Friday, November 22

Hundreds rally against Prop. 54


Amid shouts and cheers, community organizers led an energetic
rally that drew a few hundred students to protest Proposition
54.

The proposition would prevent the government from recording
racial data, except in some cases of health care and law
enforcement.

“We are what diversity looks like,” chanted the
crowd along with emcees Andy Ramírez, a member of MEChA, and
Yousef Tajsar, a member of the California State Affirmative Action
Coalition and a board member for the Associated Students of
UCLA.

The rally left some students inspired to help defeat Proposition
54 but left others confused as to what the rally was about.

Members of CSAAC and the Undergraduate Students Association
Council organized the rally, which tried to get UCLA students
interested in Proposition 54 by explaining specifically what
negative impacts it would have on education.

If the proposition passes, outreach and retention programs would
be severely impacted, if not destroyed, because the data indicating
which communities are affected would no longer be available, said
John Vu, a speaker at the rally and a member of the Student
Retention Center.

Despite the speakers’ message advocating against the
proposition, some students still said they were not convinced.

Andrew Reinicke, a fifth-year political science and history
student and a member of the Bruin Republicans, led a two-person
counterprotest.

A “yes” on Proposition 54 would stop race from being
used in university admission in any way and bring fairness and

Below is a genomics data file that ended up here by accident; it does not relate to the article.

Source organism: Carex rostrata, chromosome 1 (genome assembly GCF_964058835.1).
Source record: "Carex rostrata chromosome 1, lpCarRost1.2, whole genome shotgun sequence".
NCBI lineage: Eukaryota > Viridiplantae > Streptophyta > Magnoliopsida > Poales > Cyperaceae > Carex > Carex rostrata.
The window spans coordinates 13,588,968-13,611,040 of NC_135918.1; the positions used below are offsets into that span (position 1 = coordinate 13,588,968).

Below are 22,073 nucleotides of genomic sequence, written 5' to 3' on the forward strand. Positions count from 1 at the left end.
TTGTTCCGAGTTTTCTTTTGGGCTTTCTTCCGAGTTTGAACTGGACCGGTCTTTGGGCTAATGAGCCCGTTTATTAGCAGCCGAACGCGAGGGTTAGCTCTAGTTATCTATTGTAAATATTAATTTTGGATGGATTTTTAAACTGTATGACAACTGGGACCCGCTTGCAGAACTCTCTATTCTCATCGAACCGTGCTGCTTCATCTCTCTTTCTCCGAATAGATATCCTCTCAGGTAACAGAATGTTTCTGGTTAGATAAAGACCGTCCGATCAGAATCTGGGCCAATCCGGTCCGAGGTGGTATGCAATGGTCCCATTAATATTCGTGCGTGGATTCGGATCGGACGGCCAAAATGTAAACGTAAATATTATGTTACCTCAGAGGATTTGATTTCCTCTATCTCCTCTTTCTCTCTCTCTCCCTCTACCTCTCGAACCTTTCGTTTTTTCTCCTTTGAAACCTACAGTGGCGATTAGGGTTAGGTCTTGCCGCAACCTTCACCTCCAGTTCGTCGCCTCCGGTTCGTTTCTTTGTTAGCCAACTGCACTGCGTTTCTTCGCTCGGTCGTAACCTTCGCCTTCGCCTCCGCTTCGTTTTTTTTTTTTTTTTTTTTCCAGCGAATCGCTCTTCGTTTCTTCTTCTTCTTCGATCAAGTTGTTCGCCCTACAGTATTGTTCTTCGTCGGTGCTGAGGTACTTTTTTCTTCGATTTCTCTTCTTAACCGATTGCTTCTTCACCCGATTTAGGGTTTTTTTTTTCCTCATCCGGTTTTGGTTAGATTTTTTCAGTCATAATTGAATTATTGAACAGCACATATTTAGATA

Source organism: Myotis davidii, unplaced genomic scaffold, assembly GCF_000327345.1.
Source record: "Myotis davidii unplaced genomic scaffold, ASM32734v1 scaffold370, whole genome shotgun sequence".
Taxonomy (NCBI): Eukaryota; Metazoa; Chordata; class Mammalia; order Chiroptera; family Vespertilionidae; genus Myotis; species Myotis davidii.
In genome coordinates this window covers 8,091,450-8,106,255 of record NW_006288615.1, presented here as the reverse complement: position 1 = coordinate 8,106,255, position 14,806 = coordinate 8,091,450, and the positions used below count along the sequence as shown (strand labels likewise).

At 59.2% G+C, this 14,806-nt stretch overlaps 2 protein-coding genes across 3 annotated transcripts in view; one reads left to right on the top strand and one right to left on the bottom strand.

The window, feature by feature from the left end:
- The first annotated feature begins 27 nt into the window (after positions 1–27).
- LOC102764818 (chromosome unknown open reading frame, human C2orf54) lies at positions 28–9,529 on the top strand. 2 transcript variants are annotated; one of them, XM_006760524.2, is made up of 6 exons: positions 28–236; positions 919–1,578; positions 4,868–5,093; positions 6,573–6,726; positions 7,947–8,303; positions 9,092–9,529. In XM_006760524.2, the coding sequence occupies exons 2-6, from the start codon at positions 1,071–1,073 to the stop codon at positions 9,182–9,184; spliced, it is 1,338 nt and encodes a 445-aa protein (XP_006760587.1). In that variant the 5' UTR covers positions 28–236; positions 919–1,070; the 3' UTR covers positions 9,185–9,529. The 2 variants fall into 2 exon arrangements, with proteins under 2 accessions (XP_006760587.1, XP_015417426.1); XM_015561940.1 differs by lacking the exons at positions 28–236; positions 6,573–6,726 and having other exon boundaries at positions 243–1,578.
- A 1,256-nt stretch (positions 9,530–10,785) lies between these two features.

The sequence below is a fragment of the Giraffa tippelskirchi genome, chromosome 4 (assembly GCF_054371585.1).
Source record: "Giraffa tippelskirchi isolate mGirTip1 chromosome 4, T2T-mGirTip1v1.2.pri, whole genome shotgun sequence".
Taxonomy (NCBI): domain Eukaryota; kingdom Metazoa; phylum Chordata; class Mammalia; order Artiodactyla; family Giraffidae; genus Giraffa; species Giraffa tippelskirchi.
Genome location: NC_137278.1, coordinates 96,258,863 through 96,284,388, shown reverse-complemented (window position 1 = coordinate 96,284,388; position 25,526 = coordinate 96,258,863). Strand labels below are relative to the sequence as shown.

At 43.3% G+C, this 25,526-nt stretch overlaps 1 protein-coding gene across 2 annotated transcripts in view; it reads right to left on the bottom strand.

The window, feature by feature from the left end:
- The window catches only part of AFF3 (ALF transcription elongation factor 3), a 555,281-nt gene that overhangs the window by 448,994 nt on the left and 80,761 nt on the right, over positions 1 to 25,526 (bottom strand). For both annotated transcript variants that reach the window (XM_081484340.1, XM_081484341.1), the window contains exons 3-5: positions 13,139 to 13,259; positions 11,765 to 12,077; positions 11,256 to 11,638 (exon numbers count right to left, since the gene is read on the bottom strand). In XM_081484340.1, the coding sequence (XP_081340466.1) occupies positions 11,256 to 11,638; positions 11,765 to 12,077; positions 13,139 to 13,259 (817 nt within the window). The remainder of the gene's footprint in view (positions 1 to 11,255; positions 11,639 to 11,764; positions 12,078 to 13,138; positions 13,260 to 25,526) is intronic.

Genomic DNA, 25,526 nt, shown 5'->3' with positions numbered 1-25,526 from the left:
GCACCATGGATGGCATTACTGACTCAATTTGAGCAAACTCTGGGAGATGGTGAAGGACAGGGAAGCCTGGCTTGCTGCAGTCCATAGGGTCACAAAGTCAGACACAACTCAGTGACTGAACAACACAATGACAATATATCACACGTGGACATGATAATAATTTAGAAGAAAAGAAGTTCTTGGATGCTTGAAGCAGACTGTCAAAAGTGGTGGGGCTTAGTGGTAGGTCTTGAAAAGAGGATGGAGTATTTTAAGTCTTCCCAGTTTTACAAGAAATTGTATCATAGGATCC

justice to California, he said.

Other students disagreed with Reinicke.

“If Proposition 54 passes, it will lead to discrimination
without a paper trail,” said rally-attendee Jaire Hattley, a
first-year communications student.

Though the proposition has a clause for medical exemptions,
protesters said it could negatively affect health care if certain
racial data cannot be collected.

Linda Baldonado, a nurse from the Service Employment
International Union, spoke of the importance of recording race for
health care purposes. Because certain groups are prone to certain
diseases, it is important to maintain racial data to help diagnose
and warn people of their individual risks, she said.

Another speaker, Mandla Kayise of the Black Alumni Association,
said that the goal of the proposition is to render people of color
invisible and that “if this state is going to be turned
around, it will be because of young people of color.”

Such remarks created an air of confusion among some
students.

“I thought this was a rally against Proposition 54,”
said confused passerby Ross Otto, a third-year cognitive science
student.

“What is this?” he asked, referring to some
speakers’ tendencies to stray from the topic of the
proposition.

Tajsar said because the speakers had free rein to discuss how
the proposition would affect their particular community, some of
the speakers spoke in very broad terms.

Sherry Wright of the National Gay and Lesbian Task Force wrapped
up the rally by saying proposition opponents should be encouraged
that only two people rallied in favor of the proposition while
hundreds of students were against it during the demonstration.

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